Ben stood watching, spellbound. Something appeared on the windward side of the island. It didn’t appear to be a boat but a disturbance in the air just above the waves. It was ovoid and moving rapidly and seemed to be out of focus. Ben blinked a couple of times and then looked again to make sure it wasn’t some kind of floater in his eye. It was real. The disturbance passed in front of the island and grew larger as if it were approaching shore. Whatever it was, it was now transparent enough that Ben could see features of the island through it, but they were distorted as if he were looking through flowing water. The object, about the size of his minivan, suddenly lifted out of the sea and hovered just above the sandy beach. It was now transparent as glass! It would be totally invisible, except that the boundaries of the object were defined by the incoming waves that crashed into it and by the blowing gusts of spray that were diverted over it.
Then suddenly Ben thought of Kiri. She doesn’t realize the danger. She seemed frozen in her tracks. Ben got up to run toward her but he was too late. Instead of running from it Kiri walked calmly toward it as if it were the most normal thing. Then she was enveloped by it and disappeared.
He watched and waited. Ten minutes later the object, whatever it was, was still there. Then as easily as she entered Kiri emerged and the object quickly retreated out to sea.
This was something I was not meant to see, Ben thought. And this was something he surely did not want to believe. Kiri must not suspect he was spying on her. He had no idea how she would react. Ben made his way quickly back to the van in the dark, shaken. He turned on the CD again, as if he had never left, and waited. After a few more minutes he could see Kiri’s flashlight on the path.
“Hi,” she said as she opened the door. She acted as if nothing unusual had taken place. “I’m so glad you could bring me here. Something bad happened to my friend.”
Ben turned off the CD. “I’m sorry,” he said. “Is there anything I can do? Boy, I’m sure glad you’re back. I was getting worried. ”
She hadn’t fully latched the door and the light was still on in the van. She looked at Ben and could sense something was wrong. He was perspiring heavily, even though it was cool in the van.”
“What’s wrong?” she asked. “You look sick.”
“I’m not feeling too well. I think I’ve got a fever.”
She looked at him again. She said calmly, “You followed me, didn’t you?”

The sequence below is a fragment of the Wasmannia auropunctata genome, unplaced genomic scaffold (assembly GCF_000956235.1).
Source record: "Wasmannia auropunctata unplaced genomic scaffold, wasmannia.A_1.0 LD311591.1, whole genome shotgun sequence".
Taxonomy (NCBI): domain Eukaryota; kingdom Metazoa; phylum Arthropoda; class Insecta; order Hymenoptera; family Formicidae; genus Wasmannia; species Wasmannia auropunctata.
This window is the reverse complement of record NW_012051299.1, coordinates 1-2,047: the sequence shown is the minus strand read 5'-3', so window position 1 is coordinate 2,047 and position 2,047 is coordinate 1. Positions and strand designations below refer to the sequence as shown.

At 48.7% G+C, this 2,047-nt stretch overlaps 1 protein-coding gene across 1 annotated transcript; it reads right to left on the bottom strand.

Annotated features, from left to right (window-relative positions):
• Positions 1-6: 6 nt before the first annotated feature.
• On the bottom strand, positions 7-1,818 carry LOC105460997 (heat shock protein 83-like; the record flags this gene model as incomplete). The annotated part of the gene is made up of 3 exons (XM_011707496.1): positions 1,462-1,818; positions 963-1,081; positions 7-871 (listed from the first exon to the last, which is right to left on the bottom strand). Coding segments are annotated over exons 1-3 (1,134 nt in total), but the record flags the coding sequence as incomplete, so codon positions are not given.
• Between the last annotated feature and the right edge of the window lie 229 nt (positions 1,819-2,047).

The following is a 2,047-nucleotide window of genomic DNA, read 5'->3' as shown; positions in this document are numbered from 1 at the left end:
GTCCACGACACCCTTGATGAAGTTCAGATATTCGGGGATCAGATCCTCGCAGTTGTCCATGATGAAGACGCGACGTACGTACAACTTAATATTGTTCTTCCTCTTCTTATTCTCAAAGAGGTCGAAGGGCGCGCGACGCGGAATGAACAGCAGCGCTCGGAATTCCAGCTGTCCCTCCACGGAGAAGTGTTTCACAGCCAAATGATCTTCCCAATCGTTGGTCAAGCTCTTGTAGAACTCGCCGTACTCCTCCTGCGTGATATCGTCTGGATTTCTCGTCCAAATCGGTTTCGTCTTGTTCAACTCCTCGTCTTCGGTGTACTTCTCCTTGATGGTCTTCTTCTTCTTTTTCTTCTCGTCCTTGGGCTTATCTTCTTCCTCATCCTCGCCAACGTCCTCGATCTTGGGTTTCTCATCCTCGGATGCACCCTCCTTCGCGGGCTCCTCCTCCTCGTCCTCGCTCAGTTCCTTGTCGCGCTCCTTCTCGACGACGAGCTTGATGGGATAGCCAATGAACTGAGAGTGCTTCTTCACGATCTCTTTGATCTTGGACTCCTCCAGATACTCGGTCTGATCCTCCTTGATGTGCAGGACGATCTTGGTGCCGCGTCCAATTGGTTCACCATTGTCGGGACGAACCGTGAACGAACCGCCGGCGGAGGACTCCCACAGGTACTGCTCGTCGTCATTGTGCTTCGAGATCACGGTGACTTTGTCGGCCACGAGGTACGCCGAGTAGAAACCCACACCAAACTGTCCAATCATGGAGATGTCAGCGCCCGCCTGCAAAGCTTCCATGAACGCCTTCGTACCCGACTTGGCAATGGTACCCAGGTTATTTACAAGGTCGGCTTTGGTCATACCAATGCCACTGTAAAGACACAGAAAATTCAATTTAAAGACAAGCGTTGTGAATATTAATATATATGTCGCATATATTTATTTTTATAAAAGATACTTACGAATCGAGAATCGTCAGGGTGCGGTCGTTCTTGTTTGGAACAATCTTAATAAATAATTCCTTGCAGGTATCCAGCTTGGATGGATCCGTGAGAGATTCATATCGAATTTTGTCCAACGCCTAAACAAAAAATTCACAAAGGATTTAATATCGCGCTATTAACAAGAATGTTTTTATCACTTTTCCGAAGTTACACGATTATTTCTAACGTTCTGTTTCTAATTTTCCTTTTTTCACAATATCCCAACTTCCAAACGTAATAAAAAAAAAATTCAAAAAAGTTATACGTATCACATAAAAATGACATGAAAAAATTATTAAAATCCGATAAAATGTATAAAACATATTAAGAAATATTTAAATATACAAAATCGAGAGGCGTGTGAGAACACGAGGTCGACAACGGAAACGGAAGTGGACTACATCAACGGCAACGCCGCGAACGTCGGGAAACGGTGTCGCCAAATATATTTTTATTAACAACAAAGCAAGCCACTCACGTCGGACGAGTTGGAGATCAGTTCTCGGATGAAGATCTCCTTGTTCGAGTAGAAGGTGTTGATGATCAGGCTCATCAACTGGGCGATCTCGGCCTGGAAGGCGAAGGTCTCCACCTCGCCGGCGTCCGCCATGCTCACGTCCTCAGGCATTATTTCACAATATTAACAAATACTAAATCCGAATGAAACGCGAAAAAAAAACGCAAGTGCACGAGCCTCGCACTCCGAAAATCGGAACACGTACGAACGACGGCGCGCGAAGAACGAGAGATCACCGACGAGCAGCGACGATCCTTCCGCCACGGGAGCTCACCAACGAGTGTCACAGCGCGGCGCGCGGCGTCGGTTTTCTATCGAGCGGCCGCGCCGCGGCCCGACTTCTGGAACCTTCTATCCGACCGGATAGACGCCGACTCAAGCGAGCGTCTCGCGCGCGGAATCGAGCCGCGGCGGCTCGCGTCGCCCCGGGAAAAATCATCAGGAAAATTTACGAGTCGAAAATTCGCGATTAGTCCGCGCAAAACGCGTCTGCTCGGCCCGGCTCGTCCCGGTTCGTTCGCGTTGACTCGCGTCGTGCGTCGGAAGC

“No… No. I was just listening to music while you were gone.”
She looked him in the eye. He looked away.
“It’s all right, Ben. I half expected you to — trying to protect me.”
After a pause he looked up at her. “You’re really from away, aren’t you?”
“Yes. I am. I’m actually glad that you did follow me. We’ve wanted to trust you – to help you understand, but it’s so dangerous for us here. If anyone found out … Now we have no choice but to confide in you and hope that you’ll tell no one about what you’ve seen.”
Ben was quiet for a second, looking into her beautiful dark eyes. “I never would,” he said. “not even Jonathan – especially Jonathan.”
“Ben, now there’s someone you must meet so we can explain why we’re here and why we contacted you. He’s what you would call a recluse, but he’s very intelligent and very sweet. His name is Ding Xi. He speaks English much better than I do and can explain many things that you’re probably wondering about. Can you meet me at the café tomorrow as we arranged? We can talk for a while and then we can go to meet him. Is that OK?”
“Bring boots,” she said. “It’s pretty wet where Ding Xi lives. If we go there at low tide, about 10:30, we can take a shortcut to his house.”
They rode back into town in silence. Both were lost in thought. Kiri asked Ben to drop her off at her apartment near the café.
“See you in the morning,” she said.
“Yep, see you.”
Ben was strongly attracted to Kiri, in just the short time he had known her. He hoped she felt toward him the same way. He didn’t fully grasp what he had seen on the beach, but he would protect her secret at all costs.
When Ben entered the house Snooter didn’t meet him at the door, which was unusual. He looked around but could see her nowhere. “Greta … Greta!” he called. A few seconds later a suspicious noise came from the mudroom. If I’m not mistaken, he thought, that sounds like a large dog struggling through a small cat door.
Sure enough, in a few moments Snooter innocently appeared. Although she hadn’t noticed, her nose was all white. Ben suspected the interaction of super-clumping cat litter with a moist nose.
“Greta,” Ben said. “Been rooting for cat munchies*, I see.” She looked away.
“It’s OK, girl.” He knew she was very lonely when he was gone and couldn’t resist the temptation.
* cat munchies (I don’t think you want to know.)
(to be continued)
© 2012 Eric Lord Bandurski
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